RE: Technical Writers who write functional specifications

Subject: RE: Technical Writers who write functional specifications
From: "Giordano, Connie" <Connie -dot- Giordano -at- FMR -dot- COM>
To: "TECHWR-L" <techwr-l -at- lists -dot- raycomm -dot- com>
Date: Tue, 23 Jan 2001 17:11:12 -0500


I don't think it's too obliging! Unless your company has business analysts
who do nothing but write specs, it should be a part of your job (even if you
have BAs, you ought to be involved). Functional specs describe how the
system is supposed to function, and to some degree, why it functions that
way. Good functional specs should include detailed information on how data
flows in the application, and all the navigational tools that the user has
available to make that data flow.

In all the companies I've worked for, technical specs were created by
programmers, while people with knowledge of how users work created
functional specs. Some of this is probably a bit of semantic confusion, I
imagine that some companies probably don't distinguish between technical and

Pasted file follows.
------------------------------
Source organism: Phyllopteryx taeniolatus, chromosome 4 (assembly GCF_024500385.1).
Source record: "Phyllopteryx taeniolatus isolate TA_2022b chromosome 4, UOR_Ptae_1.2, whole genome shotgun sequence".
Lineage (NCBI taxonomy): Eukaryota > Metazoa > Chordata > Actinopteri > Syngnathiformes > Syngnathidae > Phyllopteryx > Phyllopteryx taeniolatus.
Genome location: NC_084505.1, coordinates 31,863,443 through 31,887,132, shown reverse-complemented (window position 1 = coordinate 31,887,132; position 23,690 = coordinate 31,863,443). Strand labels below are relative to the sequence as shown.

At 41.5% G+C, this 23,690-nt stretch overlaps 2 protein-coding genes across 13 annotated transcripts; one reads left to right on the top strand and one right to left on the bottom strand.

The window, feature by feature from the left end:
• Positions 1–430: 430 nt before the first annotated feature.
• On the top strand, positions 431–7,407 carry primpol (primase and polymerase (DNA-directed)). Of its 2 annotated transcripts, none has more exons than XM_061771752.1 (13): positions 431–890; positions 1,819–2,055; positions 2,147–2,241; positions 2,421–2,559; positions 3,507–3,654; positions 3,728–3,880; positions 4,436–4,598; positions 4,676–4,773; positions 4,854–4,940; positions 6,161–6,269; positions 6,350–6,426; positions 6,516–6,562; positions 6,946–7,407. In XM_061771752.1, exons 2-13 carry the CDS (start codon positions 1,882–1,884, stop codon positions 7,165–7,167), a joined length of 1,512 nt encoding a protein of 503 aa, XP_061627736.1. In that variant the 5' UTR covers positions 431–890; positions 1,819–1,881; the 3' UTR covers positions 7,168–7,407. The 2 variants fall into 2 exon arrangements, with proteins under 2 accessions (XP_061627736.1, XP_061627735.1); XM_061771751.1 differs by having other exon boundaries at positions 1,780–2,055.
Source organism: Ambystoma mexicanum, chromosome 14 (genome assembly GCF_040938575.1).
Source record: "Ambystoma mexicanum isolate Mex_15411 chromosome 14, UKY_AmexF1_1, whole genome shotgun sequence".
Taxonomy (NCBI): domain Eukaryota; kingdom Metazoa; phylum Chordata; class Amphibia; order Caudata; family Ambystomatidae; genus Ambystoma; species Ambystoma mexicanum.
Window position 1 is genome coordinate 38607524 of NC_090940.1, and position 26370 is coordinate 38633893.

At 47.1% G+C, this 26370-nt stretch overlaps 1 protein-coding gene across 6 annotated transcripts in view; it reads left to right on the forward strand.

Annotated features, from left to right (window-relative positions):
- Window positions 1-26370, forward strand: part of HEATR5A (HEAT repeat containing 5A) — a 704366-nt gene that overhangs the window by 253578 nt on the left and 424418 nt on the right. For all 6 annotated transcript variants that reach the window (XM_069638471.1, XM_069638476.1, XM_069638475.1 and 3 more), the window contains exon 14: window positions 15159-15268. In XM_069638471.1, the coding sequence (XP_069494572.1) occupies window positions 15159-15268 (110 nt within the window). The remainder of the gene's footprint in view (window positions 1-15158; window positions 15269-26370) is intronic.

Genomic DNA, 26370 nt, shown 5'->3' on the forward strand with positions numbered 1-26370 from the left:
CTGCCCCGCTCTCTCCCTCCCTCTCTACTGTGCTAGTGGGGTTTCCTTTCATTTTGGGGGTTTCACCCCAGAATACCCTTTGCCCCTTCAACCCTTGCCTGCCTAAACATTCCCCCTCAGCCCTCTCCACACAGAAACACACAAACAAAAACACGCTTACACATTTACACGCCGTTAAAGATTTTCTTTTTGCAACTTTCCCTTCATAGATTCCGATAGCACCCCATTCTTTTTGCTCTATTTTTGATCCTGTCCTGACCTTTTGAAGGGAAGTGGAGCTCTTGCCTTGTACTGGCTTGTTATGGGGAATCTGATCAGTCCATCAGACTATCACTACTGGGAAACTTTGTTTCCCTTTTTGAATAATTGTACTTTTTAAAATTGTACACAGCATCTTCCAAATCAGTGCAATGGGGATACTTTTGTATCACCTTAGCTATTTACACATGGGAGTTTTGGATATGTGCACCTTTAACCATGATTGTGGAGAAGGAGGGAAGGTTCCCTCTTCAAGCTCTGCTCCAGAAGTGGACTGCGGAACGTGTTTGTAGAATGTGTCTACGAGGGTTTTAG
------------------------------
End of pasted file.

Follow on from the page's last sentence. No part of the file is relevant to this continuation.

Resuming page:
functional specs.

I remember learning that functional specs should be used as the foundation
for user documentation, and technical specs should be used as the foundation
for testing scripts and test plans. Don't remember where I learned that,
but that's the rule of thumb I try to use.


Connie Giordano

-----Original Message-----
From: Bruce Byfield [mailto:bbyfield -at- progeny -dot- com]
Sent: Tuesday, January 23, 2001 5:10 PM
Cc: techwr-l -at- lists -dot- raycomm -dot- com
Subject: Re: Technical Writers who write functional specifications

Cathy De Rubeis wrote:

> In order for a technical writer to write functional specifications, what
> does she need to know? Is this a sort of promotion or a type of job hybrid
> (tech writer/business analyst)? Or perhaps it depends on the company size
> and/or view of what technical writers do.

Maybe I'm too obliging, but I've generally taken the position that a
technical writer's job is whatever I'm asked to do. Oh, at times
I'll resist a request, or do something while making clear that I'm
not really qualified to do it. But, at the same time, my attitude
has also let me wander down some interesting byways, including into
upper management, so I can't complain.

Anyway, if you're working with the same people regularly -
especially in a startup or small company - you can't really afford
to stand on your dignity or define yourself too narrowly.

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